Warwick citizens voice hopes, aspirations, fears and concerns for 2012

| 15 Feb 2012 | 10:50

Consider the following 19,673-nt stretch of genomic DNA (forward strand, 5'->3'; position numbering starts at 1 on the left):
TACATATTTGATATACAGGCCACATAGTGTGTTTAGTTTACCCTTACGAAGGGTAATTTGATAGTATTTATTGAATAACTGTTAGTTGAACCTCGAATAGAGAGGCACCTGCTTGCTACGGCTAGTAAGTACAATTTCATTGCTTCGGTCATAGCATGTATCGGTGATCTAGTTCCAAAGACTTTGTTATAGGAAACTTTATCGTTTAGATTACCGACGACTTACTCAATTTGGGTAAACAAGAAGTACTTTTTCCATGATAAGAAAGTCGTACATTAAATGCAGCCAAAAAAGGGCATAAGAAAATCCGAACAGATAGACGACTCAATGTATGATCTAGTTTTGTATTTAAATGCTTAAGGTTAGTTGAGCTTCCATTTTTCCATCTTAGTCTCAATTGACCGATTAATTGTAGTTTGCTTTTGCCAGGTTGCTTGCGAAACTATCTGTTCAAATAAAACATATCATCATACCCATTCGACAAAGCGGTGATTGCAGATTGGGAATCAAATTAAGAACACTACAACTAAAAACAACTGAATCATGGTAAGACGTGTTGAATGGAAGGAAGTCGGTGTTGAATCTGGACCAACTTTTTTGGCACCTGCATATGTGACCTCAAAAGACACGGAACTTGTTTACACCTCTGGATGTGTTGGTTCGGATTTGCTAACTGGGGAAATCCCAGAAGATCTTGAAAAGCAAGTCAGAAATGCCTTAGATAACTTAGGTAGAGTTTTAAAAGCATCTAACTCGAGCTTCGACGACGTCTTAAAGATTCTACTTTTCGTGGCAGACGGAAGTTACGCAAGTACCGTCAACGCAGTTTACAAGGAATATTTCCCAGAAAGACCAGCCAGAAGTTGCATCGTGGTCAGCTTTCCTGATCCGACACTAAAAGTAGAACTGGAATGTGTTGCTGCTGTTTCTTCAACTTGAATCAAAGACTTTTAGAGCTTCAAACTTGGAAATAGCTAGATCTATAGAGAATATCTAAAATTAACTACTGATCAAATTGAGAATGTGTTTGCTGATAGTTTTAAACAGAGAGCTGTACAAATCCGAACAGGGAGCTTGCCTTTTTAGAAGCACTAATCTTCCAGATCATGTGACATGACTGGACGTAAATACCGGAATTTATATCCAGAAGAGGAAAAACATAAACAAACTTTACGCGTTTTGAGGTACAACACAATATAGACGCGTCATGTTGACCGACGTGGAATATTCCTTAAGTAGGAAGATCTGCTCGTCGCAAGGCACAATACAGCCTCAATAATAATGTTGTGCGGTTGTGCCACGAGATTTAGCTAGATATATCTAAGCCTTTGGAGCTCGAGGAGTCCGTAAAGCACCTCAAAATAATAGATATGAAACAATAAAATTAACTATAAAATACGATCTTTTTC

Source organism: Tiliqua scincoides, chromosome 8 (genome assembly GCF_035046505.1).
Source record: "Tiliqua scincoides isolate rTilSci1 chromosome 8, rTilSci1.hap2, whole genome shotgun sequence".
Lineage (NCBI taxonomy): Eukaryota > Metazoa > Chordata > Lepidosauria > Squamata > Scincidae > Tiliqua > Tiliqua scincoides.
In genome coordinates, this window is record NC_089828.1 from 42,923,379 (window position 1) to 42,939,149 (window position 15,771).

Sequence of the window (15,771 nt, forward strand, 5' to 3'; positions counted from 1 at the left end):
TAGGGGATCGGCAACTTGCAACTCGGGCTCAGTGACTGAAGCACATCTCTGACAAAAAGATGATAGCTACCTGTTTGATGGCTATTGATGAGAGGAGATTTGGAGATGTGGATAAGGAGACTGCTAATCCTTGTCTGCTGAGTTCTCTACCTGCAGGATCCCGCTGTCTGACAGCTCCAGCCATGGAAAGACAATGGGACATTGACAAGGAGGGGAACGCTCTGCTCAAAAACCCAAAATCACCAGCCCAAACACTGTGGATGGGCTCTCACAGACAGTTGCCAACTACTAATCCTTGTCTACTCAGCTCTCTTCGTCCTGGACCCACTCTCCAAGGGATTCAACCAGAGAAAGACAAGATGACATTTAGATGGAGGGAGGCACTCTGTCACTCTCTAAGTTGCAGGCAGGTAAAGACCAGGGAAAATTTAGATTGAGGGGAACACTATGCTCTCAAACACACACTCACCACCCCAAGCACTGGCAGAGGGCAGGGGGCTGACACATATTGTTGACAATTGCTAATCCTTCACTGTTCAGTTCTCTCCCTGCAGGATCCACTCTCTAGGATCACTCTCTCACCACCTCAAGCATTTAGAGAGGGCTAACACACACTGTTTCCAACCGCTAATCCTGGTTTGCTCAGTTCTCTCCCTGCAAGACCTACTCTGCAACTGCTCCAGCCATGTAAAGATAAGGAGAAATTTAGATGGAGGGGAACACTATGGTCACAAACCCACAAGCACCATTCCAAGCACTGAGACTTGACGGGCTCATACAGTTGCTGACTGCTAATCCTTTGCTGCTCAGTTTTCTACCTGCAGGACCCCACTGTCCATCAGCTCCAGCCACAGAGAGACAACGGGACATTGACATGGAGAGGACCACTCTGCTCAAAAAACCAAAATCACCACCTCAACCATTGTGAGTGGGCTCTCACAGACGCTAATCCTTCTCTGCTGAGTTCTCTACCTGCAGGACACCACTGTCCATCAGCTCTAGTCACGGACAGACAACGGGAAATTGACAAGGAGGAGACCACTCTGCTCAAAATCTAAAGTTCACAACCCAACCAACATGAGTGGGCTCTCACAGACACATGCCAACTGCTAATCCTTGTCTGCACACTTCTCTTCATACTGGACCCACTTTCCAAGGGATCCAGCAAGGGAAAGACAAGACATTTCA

As we close out 2011, Warwick Advertiser writers Roger Gavan and Birgit Bogler asked a dozen people for their hopes and concerns for the coming year. Some tackled large issues. Most focused on local matters, finding strength in being a part of this community known as Warwick. Here are those thoughts. Happy New Year. 'Working together’ Another year, and while I share the instinctive wishes for personal goals and achievement, my thoughts are outside that. As we collectively work through a social and economic challenge, my hopes are that humanity adopts the musician mind set. Jazz or any music presents at its highest level when the focus is on group first. Individual performance and focus always happen when the players keep their focus on the music, the by-product of working together. I’ll always believe that we move forward and grow as individuals when we live and aspire inside something bigger then ourselves. Our nation, this planet will prosper when we all remember our individual spiritual compass, which shares a common theme. That being, the consideration and well being for others. My hopes for 2012 are the manifestation of this individually expressed spirituality which re-focuses our energies and will toward the collective interests of all peoples. Steve Rubin is a Warwick resident, musician and organizer of the Warwick Valley Jazz Festival now in its second year. For the New Year of 2012 I pray: That the world may be at peace, and all our soldiers will return home. That the world economy may strengthen, that all who seek a job may find one, and that the poor, elderly, sick and unborn may be cared for. That ties that bind families in love may grow stronger. That all may experience good health, peace and joy Rev. Michael McLoughlin, pastor of the Church of St. Stephen, First Martyr 'Let’s take some steps back’ I believe that our local economy does not mirror the national economy due in part to our buy local campaign. While most of our country remains in a recession, most local businesses have been able to remain successful. So if the federal government allowed the free market to work instead of over regulating small business, we could look forward to a better year. It has been heart-warming to witness how many churches, not for profit organizations and individuals have come to the aid of those amongst us who have fallen on hard times. I pray this need will lessen this coming year. There has also been a resurgence in spirituality, religion and individual beliefs. We need to exercise our God given rights to pray as we believe and to discourage the minority forces who are attempting to eliminate our right to freedom of speech. Let’s take some steps back to a few decades ago when life was much simpler. Leo Kaytes Sr., CEO of Leo Kaytes Ford and president of the Winslow Therapeutic Center Board of Directors ' 2012 could be the yearof opportunity’ After some moments of reflection, I thought about the America I knew as a boy growing up in the City of New York. One could stroll through a park at any hour of the day or night and shop in any part of the city. A teenager could safely take a date on a subway train to Coney Island. There were no bars on windows, stealing cars was unheard of and few, if any, people even thought to lock their doors. There were schools (many now closed) where teachers taught their students moral behavior, the difference between right and wrong, self-reliance, the work ethic. Parents paid for their children’s school supplies and gave their offspring meals. Class warfare was something students learned about in other countries. God was not an outlawed word, and the Declaration of Independence was not an inappropriate document. Immigrants from other countries waited patiently to come to America. This country was then the land of opportunity and freedom. Here they could order their own lives, succeed or fail, and earn and dispose of their own resources. This was the America that no longer exists. It is the America we lost! There are those at present who believe that our country is moving or being moved in the wrong direction; that unwise programs and policies now in place will only continue to expand the scope and size of government and so become irreversible; that the federal debt will continue to increase and never be reduced short of bankruptcy. And they, of course, may be right. There is, however, evidence of a spark of goodness and sanity in many Americans that could conceivably ignite a rethinking of the plight we are in. 2012 could be the year of opportunity. Ed Scharfenberger, 91, chairman of the Warwick Taxpayers Association 'Strength and resilience’ As this year ends I look back with dismay upon the struggles of our economy and the devastating natural disasters wrought upon us by extreme weather. Yet I am buoyed by the strength and resilience of our residents. We are happy to put 2011 behind us and look forward to 2012 as the year when our town and country re-discovers its greatness. Here in Warwick, the spirit that raised more than $100,000 for farm aid or distributed more than 250 holiday baskets will be the foundation upon which we grow our local economy, encourage new businesses to invest and continue to entice visitors to our own little bit of heaven on earth. I am grateful for an engaged community that shares a love for the natural beauty and agricultural bounty that defines Warwick. I look forward to a new year filled with the promise of new visitors, entrepreneurs willing to risk their capital by launching new businesses and young families looking for a bit of small town living to safely raise their children. I look forward to the successful redevelopment of the former Mid-Orange correctional facility which will provide jobs and revenues for our town. I look forward to continuing to work with the mayors of our three villages to find more ways to cut the cost of government and deliver services. Most of all I look forward to continuing to serve and help the residents of Warwick as together we ensure that our town remains the best place in New York to live, work and enjoy nature’s beauty. Michael Sweeton, Warwick town supervisor 'Our community’ Although I’m very concerned about the on-going economic difficulties, both global and local, I have faith that our Warwick community will persevere and work together to support our local community. At WVT Communications Group, headquartered right here in Warwick, we continue our extraordinary support of our Warwick Valley residents, businesses and community groups with a commitment to giving by our Warwick Valley Telephone Company that dates back 109 years. We continue to be a good corporate citizen as we retain jobs here in Warwick by staffing to support our cloud communications acquisitions of USA Datanet and Alteva. We are tremendously proud to be the only publicly traded cloud communications provider in the USA to provide a dividend to shareholders - a continuation of a quarterly shareholder dividend that dates back 109 years, as well. So, for 2012, we look forward to continuing our vigorous support of the Warwick Valley with a solid commitment to our customers, our shareholders, our employees and our community. Duane Albro, president and CEO of WVT Communications 'Acting with sufficient courage and vision’ Hopes: That our town will find a new use for the recently closed Mid-Orange Correctional Facility and that the new occupant would provide ample employment opportunities for our residents. I would like the new facility to be a venue for entities that will train our youth, especially those interesting in starting their own innovative enterprises, especially in the area of food production, processing and distribution. Aspirations: Personally, as our official Town Historian, I’d like to engage our Social Studies teachers more fully in developing a curriculum that places emphasis on responsible citizenship, on a deeper understanding of our state and federal constitutions and on the responsibilities of citizens and their elected representatives to accountable and transparent government. An understanding of grass roots local history is an essential building block for responsible and truly democratic citizenship. In recent years, educators have lost sight of this. Fears: I fear that a sectarian conflict in the Middle East in 2012 could escalate into a major multinational war that will impact the economies of the Western world and lead to a fundamental change in the status of Israel as a nation state. I’m also concerned about the accelerating effect of climate change and of our ability to adapt to it without incurring major challenges to our physical and psychological well-being. I’m also concerned that our current leaders are not acting with sufficient courage and vision to deal with this proactively. Dr. Richard Hull, Town of Warwick Historian A return to prosperity I hope there will be a turn-around in the economy and that the Warwick Valley and the rest of the country can enjoy prosperity again. Jonah Mandelbaum, president of MJJ Builders Corporation ''Think local/buy local’ The Warwick Valley Chamber of Commerce, comprised of the villages of Florida, Greenwood Lake, Vernon and Warwick, continues to grow in membership, enabling the promotion of commerce by way of mutual support. 2011 presented numerous challenges, including the stressed economy and uncharacteristic weather issues. But the chamber provided valuable resources in the way of networking, quickly becoming recognized now more than ever as a necessary tool for small businesses to thrive. We are looking ahead to 2012 with a strong emphasis on tourism for the Warwick Valley, along with reinforcing our think local/buy local concept. Information and sign up will be announced for this new Tourism initiative early in the New Year. Michael Johndrow, executive director of the Warwick Valley Chamber of Commerce 'Blessed with generous donors’ I begin 2012 with a grave concern that our organization will be forced to limit the intake of unwanted animals due to financial difficulties and space restrictions. 2011 was an extremely difficult year with constant overcrowding, fewer adoptions, more animal rescues and a higher incidence of injured and sick animal as well as an increase in the number of unclaimed stray dogs and surrenders of litters of week old kittens, most now growing up in cages. We have been blessed with generous donors, pet sponsors, business supporters, volunteers and a dedicated, underpaid and overworked staff. It is my renewed hope that we can meet the challenges of 2012 and continue to offer each of our homeless pets a bright new beginning and an eventual happy ending in loving, lasting homes. Suzyn Barron, president of the Warwick Valley Humane Society 'Unwillingness to just settle’ Even in what has been one of the toughest economies Warwick’s Business District remains vibrant. The village is a prime example of entrepreneurial spirit. There are very few storefront vacancies, many new businesses are opening and established businesses are expanding. Warwick has one of the largest Chamber of Commerce and Merchants Guilds in the Hudson Valley. I see this only getting better. It is an example of success built on a strong foundation. Its success is also because as a community we recognize that shopping locally makes us stronger. What makes Warwick, the town and its three villages, exciting is that they have each taken a leadership role in the form of governance. There is an unwillingness to just settle but instead each of us is working to make better places for our residents. The complete picture is a remarkable Warwick Valley. It’s hardly perfect but more importantly projects, work and innovations are being accomplished. I see every repair and upgrade we do pointing to a brighter future. A village and its systems are complex. The layers of complexity also involve a great deal of human interaction and sometimes reaction. This past year I was pleased to see the helping hands of many during what seemed to be insurmountable challenges. I believe this hands-on approach is a meaningful part of country life and remains a strong part of who and what we are. It is often said to fight fire with fire, and in this case, the flood waters were diminished by human kindness. Michael Newhard, mayor of the Village of Warwick 'A distinct synergy’ here in Warwick From a national perspective, I sure wish that I had more hope than concern over the incredible inability of our government to work together to help solve some of the crushing problems we face as a nation. This is not a “right” or “left” problem, nor can our most crucial issues be resolved by one political party. These are issues we all face as Americans; more moderate and independent voices need to rise up and be heard. Our elected representatives need to get over their issues, find compromise and create solutions. There is one thing that certainly must happen in order for “we the people” to have a voice; the corruption of money in the form of lobbyists and special interests must be removed from the political system. That is a tall order, I know, but if enough voices are heard - there is always hope. I am convinced that those who call the Town of Warwick and the Warwick Valley home are very lucky and blessed indeed. There is so much for which to be thankful and I believe it begins with the leadership and vision we’ve enjoyed over the past 20 or so years, as our area experienced significant growth. There is a distinct synergy that exists between the political, business, educational, artistic, spiritual and residential elements of our community - at a very high level. I believe this to be quite unique and not found in many communities. There is an incredible opportunity for Warwick to seize in regard to the difficult closing of the Mid-Orange Correction Facility; keeping with the great vision and our ability to solve problems and create solutions as a community. I also have great aspirations about the tourism initiative being developed through the Warwick Valley Chamber of Commerce and the positive economic impact it can have on the Warwick Valley in the future. Our family has been reminded over this past year that when you and your loved ones enjoy good health, nothing else really matters. Garrett Durland, president of the Warwick Valley Chamber of Commerce I’m humbled’ My hopes for 2012 are not so different than they were for 2011 or all the other New Year’s I have been privileged to ring in. I hope for the health, happiness and prosperity of my beautiful wife, much loved family and dear friends. I pray for the safety of our brave troops. I’m humbled by the trials so many people go through and I want nothing more than for the hungry to have food, the lonely to find loved ones and those suffering turmoil to enjoy peace. And most importantly of all, for the Yankees to win the World Series. Dick Wells, entertainer and local radio and TV personality 'A job well done by all’ I hope to begin the process of turning my business into a local sustainable employee-owned organization. Each participant benefits from a job well done by all and everyone in the local community benefits from the positive effect on the environment and local economy. I hope as a community we can help promote widespread adoption of the coming On Bill Financing opportunity that NYSERDA and the utilities will be making available by May of 2012. I hope we can all occupy a peaceful state of mind as we go through 2012. Pat Gallagher is a resident of Warwick and the owner of Gallagher Solar specializing in solar hot water systems. 'Inside each individual’s own heart’ My wish is for world peace, and that it begins inside each individual’s own heart and home. Leonard DeBuck, farmer and former Warwick Town Board member